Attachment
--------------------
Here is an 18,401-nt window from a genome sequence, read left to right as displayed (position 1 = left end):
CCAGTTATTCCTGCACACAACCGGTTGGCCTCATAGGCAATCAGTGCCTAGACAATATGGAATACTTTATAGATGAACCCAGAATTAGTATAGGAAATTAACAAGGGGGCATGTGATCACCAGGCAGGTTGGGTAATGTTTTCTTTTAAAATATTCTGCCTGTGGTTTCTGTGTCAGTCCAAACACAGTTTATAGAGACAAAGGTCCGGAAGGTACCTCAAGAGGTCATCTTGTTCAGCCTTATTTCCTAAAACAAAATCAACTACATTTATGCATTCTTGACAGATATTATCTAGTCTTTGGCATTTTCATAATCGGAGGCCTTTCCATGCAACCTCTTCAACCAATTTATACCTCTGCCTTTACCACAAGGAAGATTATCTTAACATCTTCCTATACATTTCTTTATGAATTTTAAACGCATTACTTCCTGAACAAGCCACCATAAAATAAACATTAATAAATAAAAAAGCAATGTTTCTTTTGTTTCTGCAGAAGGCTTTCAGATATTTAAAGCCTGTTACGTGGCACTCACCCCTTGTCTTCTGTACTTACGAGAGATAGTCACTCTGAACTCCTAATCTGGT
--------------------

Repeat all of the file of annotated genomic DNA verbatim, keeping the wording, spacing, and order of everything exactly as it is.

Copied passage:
Here is an 18,401-nt window from a genome sequence, read left to right as displayed (position 1 = left end):
CCAGTTATTCCTGCACACAACCGGTTGGCCTCATAGGCAATCAGTGCCTAGACAATATGGAATACTTTATAGATGAACCCAGAATTAGTATAGGAAATTAACAAGGGGGCATGTGATCACCAGGCAGGTTGGGTAATGTTTTCTTTTAAAATATTCTGCCTGTGGTTTCTGTGTCAGTCCAAACACAGTTTATAGAGACAAAGGTCCGGAAGGTACCTCAAGAGGTCATCTTGTTCAGCCTTATTTCCTAAAACAAAATCAACTACATTTATGCATTCTTGACAGATATTATCTAGTCTTTGGCATTTTCATAATCGGAGGCCTTTCCATGCAACCTCTTCAACCAATTTATACCTCTGCCTTTACCACAAGGAAGATTATCTTAACATCTTCCTATACATTTCTTTATGAATTTTAAACGCATTACTTCCTGAACAAGCCACCATAAAATAAACATTAATAAATAAAAAAGCAATGTTTCTTTTGTTTCTGCAGAAGGCTTTCAGATATTTAAAGCCTGTTACGTGGCACTCACCCCTTGTCTTCTGTACTTACGAGAGATAGTCACTCTGAACTCCTAATCTGGT